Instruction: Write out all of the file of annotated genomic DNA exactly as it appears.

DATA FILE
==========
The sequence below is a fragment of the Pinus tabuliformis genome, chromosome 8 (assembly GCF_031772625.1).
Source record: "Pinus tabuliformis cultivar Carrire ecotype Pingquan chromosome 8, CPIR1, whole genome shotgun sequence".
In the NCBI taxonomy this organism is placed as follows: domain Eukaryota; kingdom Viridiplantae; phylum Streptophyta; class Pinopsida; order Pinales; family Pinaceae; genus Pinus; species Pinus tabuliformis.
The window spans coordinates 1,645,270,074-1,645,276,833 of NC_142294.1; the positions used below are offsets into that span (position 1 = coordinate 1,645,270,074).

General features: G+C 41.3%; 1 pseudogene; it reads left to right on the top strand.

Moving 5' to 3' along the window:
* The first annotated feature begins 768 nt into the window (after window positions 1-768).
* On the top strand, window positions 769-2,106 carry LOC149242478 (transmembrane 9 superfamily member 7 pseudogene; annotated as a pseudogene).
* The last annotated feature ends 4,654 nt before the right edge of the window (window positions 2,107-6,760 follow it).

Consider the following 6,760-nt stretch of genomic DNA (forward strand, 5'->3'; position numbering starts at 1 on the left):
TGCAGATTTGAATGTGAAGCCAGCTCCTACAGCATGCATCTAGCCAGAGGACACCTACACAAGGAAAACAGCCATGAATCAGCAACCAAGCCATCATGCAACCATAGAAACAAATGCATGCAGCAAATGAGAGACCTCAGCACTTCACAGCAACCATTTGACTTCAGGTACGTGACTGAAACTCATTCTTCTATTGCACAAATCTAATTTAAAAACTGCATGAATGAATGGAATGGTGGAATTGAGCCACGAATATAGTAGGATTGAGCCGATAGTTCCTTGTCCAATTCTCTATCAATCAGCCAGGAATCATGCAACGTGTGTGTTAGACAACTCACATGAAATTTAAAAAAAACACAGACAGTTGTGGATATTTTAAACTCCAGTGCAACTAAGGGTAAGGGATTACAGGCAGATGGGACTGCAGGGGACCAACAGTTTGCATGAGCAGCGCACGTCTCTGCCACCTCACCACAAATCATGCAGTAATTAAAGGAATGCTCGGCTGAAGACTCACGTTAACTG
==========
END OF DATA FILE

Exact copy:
The sequence below is a fragment of the Pinus tabuliformis genome, chromosome 8 (assembly GCF_031772625.1).
Source record: "Pinus tabuliformis cultivar Carrire ecotype Pingquan chromosome 8, CPIR1, whole genome shotgun sequence".
In the NCBI taxonomy this organism is placed as follows: domain Eukaryota; kingdom Viridiplantae; phylum Streptophyta; class Pinopsida; order Pinales; family Pinaceae; genus Pinus; species Pinus tabuliformis.
The window spans coordinates 1,645,270,074-1,645,276,833 of NC_142294.1; the positions used below are offsets into that span (position 1 = coordinate 1,645,270,074).

General features: G+C 41.3%; 1 pseudogene; it reads left to right on the top strand.

Moving 5' to 3' along the window:
* The first annotated feature begins 768 nt into the window (after window positions 1-768).
* On the top strand, window positions 769-2,106 carry LOC149242478 (transmembrane 9 superfamily member 7 pseudogene; annotated as a pseudogene).
* The last annotated feature ends 4,654 nt before the right edge of the window (window positions 2,107-6,760 follow it).

Consider the following 6,760-nt stretch of genomic DNA (forward strand, 5'->3'; position numbering starts at 1 on the left):
TGCAGATTTGAATGTGAAGCCAGCTCCTACAGCATGCATCTAGCCAGAGGACACCTACACAAGGAAAACAGCCATGAATCAGCAACCAAGCCATCATGCAACCATAGAAACAAATGCATGCAGCAAATGAGAGACCTCAGCACTTCACAGCAACCATTTGACTTCAGGTACGTGACTGAAACTCATTCTTCTATTGCACAAATCTAATTTAAAAACTGCATGAATGAATGGAATGGTGGAATTGAGCCACGAATATAGTAGGATTGAGCCGATAGTTCCTTGTCCAATTCTCTATCAATCAGCCAGGAATCATGCAACGTGTGTGTTAGACAACTCACATGAAATTTAAAAAAAACACAGACAGTTGTGGATATTTTAAACTCCAGTGCAACTAAGGGTAAGGGATTACAGGCAGATGGGACTGCAGGGGACCAACAGTTTGCATGAGCAGCGCACGTCTCTGCCACCTCACCACAAATCATGCAGTAATTAAAGGAATGCTCGGCTGAAGACTCACGTTAACTG